Newly purchased air units appear on or adjacent to airfields. This is also where planes go to refuel. When it comes time to take replacements or upgrade air units during a scenario, they must begin their turn on an airfield (or aircraft carrier's) hex.

Although airfields aren't good defensive terrain, land units in airfield hexes have a much easier time being resupplied during adverse conditions such as being adjacent to enemy units or caught in bad weather. Airfields are also where air transports originate and where non-paratroop units moving via air transport must land.

Like urban areas, the control of airfields symbolizes the momentum on the battlefield. Controlling airfields can keep your air units over the battlefield longer (because they need less fuel to get back and forth from the nearest airfield), and, when more of them are owned, they make it easier to expeditiously replace air unit strength points lost in battle.
Commentary

Once again, PGF's AI Module doesn't really "understand" the implications inherent in a scenario's victory conditions in the sense that its actions aren't purposively dictated by such conditions. This is particularly obvious in instances where the victory conditions are more nuanced than the "winner must take all objective hexes" type...

Given the oodles of prestige the AI Module normally enjoys, it doesn't "care" about such trifles as gaining prestige via the taking of enemy airfields or losing prestige via enemy level bombing of its own airfields.

Also, the AI Module never upgrades its air units during the course of a scenario.

In addition, the AI module never embarks its units onto air transports... Moreover, it's just terrible when it comes to air unit fuel management. As for effective aircraft carrier utilization, well, forget it !

However, where possible, the AI Module does protect its airfields by occupying such hexes with friendly units upon "realizing" that an enemy air-transported unit is hovering directly above a friendly airfield hex...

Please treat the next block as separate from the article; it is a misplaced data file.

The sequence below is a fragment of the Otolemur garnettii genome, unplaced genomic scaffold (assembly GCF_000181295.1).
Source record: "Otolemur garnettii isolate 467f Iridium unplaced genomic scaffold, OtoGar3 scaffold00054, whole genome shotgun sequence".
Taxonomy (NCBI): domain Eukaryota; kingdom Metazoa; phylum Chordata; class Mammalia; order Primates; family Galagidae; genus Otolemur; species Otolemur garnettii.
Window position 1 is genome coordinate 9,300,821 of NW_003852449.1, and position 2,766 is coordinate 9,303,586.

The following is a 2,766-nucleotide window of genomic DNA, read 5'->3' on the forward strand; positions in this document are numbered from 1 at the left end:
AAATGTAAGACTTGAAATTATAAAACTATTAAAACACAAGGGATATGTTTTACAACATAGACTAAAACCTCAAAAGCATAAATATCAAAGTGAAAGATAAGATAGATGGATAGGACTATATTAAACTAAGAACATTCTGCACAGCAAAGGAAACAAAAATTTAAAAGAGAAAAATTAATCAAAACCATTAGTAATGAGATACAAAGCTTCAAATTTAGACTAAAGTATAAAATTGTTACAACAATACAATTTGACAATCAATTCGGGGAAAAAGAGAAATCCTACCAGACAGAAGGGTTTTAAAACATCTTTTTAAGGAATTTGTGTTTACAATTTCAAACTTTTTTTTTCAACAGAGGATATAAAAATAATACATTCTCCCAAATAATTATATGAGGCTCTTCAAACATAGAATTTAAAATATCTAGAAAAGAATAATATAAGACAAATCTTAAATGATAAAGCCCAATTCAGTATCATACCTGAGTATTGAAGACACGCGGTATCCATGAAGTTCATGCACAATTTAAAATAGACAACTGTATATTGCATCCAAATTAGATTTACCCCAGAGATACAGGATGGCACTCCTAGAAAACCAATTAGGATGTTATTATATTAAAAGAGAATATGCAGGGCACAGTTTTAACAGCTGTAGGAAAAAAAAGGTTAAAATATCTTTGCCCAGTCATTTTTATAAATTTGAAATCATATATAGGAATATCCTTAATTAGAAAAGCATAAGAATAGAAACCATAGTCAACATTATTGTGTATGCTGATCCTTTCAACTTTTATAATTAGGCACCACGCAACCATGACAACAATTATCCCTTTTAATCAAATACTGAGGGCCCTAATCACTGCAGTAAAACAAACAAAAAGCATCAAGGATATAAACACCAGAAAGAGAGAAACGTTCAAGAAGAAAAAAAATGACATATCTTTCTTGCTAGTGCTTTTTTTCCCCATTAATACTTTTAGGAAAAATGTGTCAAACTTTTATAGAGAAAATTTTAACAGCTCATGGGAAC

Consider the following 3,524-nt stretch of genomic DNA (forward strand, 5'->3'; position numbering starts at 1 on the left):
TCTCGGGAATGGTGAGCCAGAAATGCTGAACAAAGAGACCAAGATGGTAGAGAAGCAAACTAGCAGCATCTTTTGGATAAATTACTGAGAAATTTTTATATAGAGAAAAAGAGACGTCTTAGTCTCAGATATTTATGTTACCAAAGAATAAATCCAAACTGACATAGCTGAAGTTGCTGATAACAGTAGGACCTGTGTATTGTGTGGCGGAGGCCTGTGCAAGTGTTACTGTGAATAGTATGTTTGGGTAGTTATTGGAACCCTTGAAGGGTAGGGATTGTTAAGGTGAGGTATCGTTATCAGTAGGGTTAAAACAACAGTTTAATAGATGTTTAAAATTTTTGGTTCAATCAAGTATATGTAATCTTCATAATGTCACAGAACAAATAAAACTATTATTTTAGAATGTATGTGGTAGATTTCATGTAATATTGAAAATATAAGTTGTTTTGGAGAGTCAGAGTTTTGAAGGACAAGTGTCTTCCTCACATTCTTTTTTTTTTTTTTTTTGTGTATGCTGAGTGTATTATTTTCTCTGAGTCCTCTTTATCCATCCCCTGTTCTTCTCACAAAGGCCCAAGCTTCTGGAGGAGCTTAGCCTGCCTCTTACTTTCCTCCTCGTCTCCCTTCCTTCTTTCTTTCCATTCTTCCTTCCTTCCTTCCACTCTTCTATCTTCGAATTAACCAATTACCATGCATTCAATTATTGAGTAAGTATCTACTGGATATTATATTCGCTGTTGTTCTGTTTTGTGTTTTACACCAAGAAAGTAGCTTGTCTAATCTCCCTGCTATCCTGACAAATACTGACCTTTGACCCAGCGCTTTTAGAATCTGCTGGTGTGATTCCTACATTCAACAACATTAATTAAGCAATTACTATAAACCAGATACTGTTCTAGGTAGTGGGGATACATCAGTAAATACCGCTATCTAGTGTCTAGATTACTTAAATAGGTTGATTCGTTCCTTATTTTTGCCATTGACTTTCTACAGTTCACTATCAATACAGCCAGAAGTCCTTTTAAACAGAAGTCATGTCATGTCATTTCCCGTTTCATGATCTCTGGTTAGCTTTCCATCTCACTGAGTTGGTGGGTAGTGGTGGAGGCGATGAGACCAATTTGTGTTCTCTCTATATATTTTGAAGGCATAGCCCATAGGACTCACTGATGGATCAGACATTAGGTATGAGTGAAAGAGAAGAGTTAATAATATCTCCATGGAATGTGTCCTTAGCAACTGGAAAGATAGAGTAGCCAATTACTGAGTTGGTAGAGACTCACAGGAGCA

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OBJECTIVES: CHOKE POINTS & MANEUVER -- PRELIMINARIES

Post by HexCode » 2019-10-11 01:24, Friday

OBJECTIVES: CHOKE POINTS & MANEUVER -- PRELIMINARIES
=====================================================

Here's some of what Prima's Official Strategy Guide has to say on the subject:
A good general must learn to read a map and see all the potentially rewarding objectives. In addition to those marked with a control flag, certain geographic features are important when you're conducting a military operation. When you're conducting a defensive operation, of course, good defensive terrain, such as cities, forests, bocage, and fortification hexes, are what you should look for.

More vital to a player conducting offensive operations, however, are avenues of maneuver. Often, between an offensive player's forces and his Objectives are certain choke points on the map that must either be traversed or maneuvered around. A clever defender is prepared to meet the enemy at these points. It is here that defenders can gain a localized military advantage and inflict disproportionate losses on enemy forces that must traverse these choke points.
Commentary

PGF's AI Module isn't exactly the epitome of competent generalship. The AI Module's behavior is particularly problematic when conducting offensive operations. Nevertheless, sometimes, when conducting defensive operations, the AI Module's behavior can be surprisingly competent (tactically speaking).
Last edited by HexCode on 2019-10-12 18:08, Saturday, edited 1 time in total.

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OBJECTIVES: CHOKE POINTS & MANEUVER -- ROAD JUNCTIONS & PASSES

Post by HexCode » 2019-10-11 23:09, Friday

OBJECTIVES: CHOKE POINTS & MANEUVER -- ROAD JUNCTIONS & PASSES
================================================================

Here's what Prima's Official Strategy Guide has to say on the subject:
Where the terrain is dense, such as in the ARDENNES scenario or through the bocage during COBRA, roads cut a swath of hexes through difficult terrain. These swaths create ideal places for defenders to take a stand, thus easily delaying attackers coming down these crucial roads. Like rivers, narrow road passes do not create an insurmountable obstacle to outflank; it's just that it takes an attacker time to redeploy his forces to bypass a well-defended road. Often, all a defender has to do to win is buy time, so a player whose attacks must be funneled down these important roads must either strike with overwhelming force or be prepared to Maneuver around these types of obstacles (always being mindful of the time it takes to do either!).

Road Junctions, in such circumstances, are by their nature vital. This is the reason that the town of Bastogne played such a crucial role in the Ardennes campaign. These are the real traffic Choke Points when campaigning in difficult terrain and should be considered prime secondary Objectives.